extensive ruins of the Cluniac abbey of Crossraguel, also about two miles
from Maybole, will be found full of interest.
COASTS OF GALLOWAY.
28. Should the tourist
incline to make himself acquainted with the Stewartry of Kirkcudbright., a
district not yet much visited, he will find considerable variety of scenery.
After reaching New Galloway, at the head of Loch Ken, by Dalmellington and
Loch Doon, and after surveying the fine scenery about Loch Ken, he had
better—in order to a complete range of the coast, which, and the banks of
the rivers out of the beaten track are best worthy of notice—strike across
through the Highlands of Galloway to Newton-Stewart, whence his course will
be by Creenan to Gatehouse, and thence, by the west side of the Dee, to
Kirkcudbright—from that passing through the wooded grounds of St. Mary's
Isle (Earl of Selkirk), to the fine ruins of Dundrennan Abbey, where Queen
Mary passed her last night in Scotland, and whence she embarked for England.
From Dundrennan, we proceed along the bold line of coast to Balcarry Point,
jutting out into bold and lofty headlands, and indented by numerous bays,
and pierced with many fine caves, at no distant period the haunts of most
determined smugglers. This district is the locality of Ellangowan in Guy
Mannering. Progressing along the bay of that name to the very pretty village
of Auchengairn, afterwards proceed to Orchard-ton, where there is much
beautiful scenery. Thence to Palnackie, and, crossing the Urr, to Dalbeattie,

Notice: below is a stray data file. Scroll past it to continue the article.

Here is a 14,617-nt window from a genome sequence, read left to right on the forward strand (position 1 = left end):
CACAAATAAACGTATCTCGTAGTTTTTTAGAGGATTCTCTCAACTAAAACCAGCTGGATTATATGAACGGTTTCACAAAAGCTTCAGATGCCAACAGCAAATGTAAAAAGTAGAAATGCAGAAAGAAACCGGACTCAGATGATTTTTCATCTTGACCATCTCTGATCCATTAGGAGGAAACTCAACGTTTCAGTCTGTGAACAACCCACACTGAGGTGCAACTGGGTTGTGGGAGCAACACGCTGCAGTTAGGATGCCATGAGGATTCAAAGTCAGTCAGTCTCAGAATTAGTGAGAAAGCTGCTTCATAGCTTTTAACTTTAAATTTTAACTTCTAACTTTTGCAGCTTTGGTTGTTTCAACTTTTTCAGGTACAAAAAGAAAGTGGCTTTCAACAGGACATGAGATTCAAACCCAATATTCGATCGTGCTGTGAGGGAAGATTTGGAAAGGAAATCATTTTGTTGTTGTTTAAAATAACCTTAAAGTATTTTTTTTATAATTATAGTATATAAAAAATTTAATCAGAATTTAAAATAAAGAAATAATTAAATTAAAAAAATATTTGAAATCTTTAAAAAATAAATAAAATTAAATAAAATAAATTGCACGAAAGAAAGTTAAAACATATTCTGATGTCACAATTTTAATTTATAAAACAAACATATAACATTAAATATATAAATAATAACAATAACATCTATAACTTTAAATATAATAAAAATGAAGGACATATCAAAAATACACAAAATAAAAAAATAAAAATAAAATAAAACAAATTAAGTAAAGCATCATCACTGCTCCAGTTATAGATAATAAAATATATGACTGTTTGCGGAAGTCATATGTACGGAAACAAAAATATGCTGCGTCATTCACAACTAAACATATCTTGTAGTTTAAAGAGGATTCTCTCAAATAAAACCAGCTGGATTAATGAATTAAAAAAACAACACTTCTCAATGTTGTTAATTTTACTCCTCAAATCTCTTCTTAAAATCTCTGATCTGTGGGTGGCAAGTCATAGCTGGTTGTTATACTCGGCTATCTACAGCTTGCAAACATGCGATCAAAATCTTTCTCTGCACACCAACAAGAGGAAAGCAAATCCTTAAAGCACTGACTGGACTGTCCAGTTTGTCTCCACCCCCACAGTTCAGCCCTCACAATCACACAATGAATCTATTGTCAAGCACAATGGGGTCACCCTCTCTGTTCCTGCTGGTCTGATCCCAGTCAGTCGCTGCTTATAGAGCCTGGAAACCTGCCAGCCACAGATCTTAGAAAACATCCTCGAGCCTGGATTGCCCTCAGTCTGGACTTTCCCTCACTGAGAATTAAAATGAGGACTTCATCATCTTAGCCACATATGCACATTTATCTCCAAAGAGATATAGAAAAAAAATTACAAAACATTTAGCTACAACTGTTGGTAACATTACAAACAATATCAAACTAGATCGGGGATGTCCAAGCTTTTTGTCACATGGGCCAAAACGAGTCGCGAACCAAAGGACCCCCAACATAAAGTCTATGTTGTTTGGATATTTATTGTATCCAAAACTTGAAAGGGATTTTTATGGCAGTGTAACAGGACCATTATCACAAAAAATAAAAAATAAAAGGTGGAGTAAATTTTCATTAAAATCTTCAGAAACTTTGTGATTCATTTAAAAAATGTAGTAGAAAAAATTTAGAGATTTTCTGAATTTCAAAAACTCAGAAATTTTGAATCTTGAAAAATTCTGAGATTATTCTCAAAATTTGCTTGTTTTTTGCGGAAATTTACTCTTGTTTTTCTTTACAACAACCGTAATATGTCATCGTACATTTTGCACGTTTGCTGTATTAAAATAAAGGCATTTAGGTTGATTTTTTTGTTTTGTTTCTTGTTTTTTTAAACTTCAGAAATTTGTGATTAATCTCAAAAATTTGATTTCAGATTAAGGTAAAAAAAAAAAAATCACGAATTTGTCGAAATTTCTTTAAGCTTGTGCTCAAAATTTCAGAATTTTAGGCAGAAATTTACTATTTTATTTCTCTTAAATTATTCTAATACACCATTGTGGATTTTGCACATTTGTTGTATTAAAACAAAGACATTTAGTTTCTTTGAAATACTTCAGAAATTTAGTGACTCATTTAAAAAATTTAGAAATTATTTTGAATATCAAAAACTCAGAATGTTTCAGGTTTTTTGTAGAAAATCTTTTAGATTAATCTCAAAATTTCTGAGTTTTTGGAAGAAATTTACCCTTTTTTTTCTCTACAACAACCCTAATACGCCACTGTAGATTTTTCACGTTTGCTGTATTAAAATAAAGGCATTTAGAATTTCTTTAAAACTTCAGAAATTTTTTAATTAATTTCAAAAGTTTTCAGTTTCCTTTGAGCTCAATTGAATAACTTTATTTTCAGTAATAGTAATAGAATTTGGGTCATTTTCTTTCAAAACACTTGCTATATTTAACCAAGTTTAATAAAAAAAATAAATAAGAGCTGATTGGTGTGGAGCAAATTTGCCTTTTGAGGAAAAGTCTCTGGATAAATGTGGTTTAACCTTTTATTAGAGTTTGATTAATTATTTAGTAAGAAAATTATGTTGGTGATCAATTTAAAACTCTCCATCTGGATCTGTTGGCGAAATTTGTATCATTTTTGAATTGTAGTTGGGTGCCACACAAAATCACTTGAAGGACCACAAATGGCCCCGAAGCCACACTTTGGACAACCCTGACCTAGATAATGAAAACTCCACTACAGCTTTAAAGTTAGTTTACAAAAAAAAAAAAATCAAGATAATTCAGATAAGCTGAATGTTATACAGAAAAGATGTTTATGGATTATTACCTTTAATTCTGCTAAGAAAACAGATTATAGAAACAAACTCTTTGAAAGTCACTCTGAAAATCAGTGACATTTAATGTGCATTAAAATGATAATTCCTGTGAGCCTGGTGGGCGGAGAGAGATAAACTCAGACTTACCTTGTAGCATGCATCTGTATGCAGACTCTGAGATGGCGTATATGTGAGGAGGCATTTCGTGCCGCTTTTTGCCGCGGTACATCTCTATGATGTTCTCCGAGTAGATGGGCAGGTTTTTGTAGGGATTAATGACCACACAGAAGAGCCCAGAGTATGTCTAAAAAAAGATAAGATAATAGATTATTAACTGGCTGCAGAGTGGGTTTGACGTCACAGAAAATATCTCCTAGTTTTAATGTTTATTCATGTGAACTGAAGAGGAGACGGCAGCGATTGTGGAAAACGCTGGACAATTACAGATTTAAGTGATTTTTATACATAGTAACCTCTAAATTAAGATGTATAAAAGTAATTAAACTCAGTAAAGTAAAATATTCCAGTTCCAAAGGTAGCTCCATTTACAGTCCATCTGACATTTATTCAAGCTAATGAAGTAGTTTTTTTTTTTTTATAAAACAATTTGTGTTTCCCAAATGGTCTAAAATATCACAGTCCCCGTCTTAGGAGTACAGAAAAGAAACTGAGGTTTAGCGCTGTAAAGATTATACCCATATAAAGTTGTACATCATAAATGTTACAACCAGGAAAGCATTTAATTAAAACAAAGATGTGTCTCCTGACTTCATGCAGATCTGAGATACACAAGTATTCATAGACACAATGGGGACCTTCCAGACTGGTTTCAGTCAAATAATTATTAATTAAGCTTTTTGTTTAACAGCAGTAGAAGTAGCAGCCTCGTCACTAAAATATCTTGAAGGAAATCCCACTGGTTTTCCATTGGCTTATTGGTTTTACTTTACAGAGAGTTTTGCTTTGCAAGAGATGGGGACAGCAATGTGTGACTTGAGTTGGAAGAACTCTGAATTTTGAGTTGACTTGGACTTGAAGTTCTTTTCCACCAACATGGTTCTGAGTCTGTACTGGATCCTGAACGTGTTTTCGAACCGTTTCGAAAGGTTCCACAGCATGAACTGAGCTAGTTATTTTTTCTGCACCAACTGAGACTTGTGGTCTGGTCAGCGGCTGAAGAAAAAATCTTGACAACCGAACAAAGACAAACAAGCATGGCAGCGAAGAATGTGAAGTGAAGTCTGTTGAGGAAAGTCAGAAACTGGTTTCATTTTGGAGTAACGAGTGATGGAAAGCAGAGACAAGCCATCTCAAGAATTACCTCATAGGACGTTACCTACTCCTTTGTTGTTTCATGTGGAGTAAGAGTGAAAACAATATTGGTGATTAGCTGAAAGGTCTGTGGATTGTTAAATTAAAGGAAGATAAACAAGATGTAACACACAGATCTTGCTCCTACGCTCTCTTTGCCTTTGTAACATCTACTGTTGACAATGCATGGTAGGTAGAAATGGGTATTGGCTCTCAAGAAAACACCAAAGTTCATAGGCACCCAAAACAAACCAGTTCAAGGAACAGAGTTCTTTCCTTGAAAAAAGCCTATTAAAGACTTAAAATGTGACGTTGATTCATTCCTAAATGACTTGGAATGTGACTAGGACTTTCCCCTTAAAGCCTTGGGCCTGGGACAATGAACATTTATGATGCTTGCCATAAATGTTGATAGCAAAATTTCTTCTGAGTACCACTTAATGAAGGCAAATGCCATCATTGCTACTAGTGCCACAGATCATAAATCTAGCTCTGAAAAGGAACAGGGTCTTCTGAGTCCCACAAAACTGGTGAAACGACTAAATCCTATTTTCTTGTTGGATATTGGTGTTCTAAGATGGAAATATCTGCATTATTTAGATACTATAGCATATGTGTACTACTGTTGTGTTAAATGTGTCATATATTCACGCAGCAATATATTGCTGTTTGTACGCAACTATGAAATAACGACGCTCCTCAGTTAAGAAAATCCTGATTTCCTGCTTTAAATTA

or diverging first to visit Castle Douglas. The mouth of the Urr commands
beautiful views, and the shore of Colvend is also much indented by deep
caves. Passing through the fertile parish of Kirkbean, in which, near
4rbigland, is the cottage where the notorious Paul Jones was born, we
advance along a range, terminating on the south in the hill of Crifjel,
towards Dumfries by the village of New Abbey—with the beautiful ruin of
Sweetheart Abbey, founded by Devorgilla, mother of John Baliol—and obtain
views of Caerlaverock Castle, on the opposite side of the Nith. The views
from Criffel, or other of the heights on the route we have traced, are very
extensive, ranging over a great extent of the Scottish and English coast,
and seaward embracing the Isle of Man.
is a well built town,
beautifully situated on the east bank of the Nith, distant 71 miles from
Edinburgh, 33 from Carlisle, and 60 from Ayr, distinguished by the general
opulence of its inhabitants—the spaciousness of some of its streets—the
number and style of its public buildings—its excellent academy—its
libraries—the variety of its literary and other institutions, and the rather
gay propensities of the upper classes. Its cemetery is remarkable for the
extraordinary number of fine monumental works, but its chief ornament, and a
much visited shrine, is the beautiful and far seen mausoleum over the mortal
remains of Burns. "it contains in the interior a fine emblematical marble
structure, designed by Peter Turnerelli, which represents the Genius of
Scotland investing Burns in his rustic dress and employment with her poetic